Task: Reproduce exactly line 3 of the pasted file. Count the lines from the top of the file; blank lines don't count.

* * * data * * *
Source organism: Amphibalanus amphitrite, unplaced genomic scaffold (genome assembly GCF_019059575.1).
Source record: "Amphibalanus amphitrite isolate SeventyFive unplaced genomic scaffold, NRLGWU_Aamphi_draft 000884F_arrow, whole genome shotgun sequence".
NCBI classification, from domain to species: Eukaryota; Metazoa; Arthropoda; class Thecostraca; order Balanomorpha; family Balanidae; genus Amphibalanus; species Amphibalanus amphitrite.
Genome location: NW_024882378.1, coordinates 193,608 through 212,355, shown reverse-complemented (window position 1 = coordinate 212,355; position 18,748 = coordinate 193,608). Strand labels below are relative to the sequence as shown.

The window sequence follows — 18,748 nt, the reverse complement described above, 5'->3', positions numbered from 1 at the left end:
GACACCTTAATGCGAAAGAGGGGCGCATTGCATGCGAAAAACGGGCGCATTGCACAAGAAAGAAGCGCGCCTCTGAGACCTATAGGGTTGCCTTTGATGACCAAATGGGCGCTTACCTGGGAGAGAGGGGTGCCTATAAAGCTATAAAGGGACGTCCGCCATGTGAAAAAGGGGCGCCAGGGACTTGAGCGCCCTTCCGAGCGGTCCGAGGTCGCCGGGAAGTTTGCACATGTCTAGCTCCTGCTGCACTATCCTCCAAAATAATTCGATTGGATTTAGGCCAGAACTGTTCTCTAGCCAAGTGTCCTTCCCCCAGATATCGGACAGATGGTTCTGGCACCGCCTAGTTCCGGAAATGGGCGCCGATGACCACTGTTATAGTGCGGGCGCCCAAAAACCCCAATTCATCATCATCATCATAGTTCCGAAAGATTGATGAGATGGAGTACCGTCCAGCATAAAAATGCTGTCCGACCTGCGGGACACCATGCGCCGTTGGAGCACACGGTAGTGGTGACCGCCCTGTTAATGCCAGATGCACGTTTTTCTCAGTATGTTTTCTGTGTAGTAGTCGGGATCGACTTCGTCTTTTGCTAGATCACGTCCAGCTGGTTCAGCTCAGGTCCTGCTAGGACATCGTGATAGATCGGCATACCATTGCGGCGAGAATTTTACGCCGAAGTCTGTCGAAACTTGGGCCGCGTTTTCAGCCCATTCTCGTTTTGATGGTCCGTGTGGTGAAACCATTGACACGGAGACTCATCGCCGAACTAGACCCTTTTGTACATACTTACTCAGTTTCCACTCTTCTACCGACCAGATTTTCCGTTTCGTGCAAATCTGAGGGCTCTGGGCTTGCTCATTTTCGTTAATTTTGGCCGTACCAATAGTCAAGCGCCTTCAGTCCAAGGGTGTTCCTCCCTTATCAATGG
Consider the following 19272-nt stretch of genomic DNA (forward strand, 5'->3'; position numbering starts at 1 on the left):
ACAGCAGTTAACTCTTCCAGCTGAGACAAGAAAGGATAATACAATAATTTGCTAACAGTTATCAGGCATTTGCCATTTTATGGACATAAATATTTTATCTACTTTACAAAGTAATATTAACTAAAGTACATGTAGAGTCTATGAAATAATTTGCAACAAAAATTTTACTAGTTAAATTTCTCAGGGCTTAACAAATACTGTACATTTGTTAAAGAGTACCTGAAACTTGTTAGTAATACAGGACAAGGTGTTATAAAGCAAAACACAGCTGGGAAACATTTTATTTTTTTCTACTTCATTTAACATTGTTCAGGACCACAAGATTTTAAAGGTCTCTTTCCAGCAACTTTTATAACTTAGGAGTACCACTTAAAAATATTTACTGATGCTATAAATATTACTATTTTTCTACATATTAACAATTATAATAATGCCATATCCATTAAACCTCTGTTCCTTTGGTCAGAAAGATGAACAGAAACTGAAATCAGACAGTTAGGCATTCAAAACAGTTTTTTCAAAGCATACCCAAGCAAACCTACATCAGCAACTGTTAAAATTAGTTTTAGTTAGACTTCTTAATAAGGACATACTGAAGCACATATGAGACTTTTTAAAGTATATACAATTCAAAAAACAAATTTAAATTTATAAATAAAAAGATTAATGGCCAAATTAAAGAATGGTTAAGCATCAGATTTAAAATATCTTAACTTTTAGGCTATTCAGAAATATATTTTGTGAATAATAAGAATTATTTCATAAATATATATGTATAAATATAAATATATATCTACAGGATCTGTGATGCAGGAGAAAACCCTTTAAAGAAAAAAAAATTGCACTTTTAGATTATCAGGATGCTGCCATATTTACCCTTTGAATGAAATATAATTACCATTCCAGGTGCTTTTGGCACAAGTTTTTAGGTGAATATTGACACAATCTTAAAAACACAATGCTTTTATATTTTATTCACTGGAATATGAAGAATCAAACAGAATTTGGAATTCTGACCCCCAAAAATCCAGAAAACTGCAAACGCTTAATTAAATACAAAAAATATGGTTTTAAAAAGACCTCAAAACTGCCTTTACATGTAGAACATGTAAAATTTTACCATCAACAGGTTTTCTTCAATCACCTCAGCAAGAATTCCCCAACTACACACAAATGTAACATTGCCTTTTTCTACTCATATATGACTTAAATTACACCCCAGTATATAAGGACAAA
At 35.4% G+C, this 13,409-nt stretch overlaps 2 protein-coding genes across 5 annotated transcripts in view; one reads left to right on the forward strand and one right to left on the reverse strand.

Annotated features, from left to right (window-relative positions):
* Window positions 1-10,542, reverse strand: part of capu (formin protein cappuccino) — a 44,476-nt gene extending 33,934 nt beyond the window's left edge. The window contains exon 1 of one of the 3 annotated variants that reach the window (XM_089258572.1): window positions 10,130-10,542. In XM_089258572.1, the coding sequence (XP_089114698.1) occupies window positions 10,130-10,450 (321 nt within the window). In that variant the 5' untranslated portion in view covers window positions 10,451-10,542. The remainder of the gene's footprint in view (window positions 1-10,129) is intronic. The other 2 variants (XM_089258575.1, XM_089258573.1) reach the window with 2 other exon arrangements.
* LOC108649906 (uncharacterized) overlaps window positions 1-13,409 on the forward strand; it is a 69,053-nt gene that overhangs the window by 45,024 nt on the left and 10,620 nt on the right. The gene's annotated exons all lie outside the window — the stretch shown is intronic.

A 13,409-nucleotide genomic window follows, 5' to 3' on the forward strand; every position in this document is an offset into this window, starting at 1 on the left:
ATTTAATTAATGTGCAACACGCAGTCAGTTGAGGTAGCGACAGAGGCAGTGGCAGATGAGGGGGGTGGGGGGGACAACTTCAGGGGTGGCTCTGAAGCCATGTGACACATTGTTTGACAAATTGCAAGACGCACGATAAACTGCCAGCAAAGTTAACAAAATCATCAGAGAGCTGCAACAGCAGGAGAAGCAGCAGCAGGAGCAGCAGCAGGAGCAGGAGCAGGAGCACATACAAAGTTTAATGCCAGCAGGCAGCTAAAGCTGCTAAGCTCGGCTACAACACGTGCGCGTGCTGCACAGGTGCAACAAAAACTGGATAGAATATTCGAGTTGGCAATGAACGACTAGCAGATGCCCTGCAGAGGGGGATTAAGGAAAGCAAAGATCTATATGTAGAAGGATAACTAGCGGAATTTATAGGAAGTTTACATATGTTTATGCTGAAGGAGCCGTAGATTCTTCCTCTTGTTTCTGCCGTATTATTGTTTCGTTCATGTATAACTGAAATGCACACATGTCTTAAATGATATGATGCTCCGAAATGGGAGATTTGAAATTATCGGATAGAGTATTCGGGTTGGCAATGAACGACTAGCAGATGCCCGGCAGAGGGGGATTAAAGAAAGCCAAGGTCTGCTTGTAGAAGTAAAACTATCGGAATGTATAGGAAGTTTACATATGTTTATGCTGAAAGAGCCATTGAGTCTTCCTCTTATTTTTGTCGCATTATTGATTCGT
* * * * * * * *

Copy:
NCBI classification, from domain to species: Eukaryota; Metazoa; Arthropoda; class Thecostraca; order Balanomorpha; family Balanidae; genus Amphibalanus; species Amphibalanus amphitrite.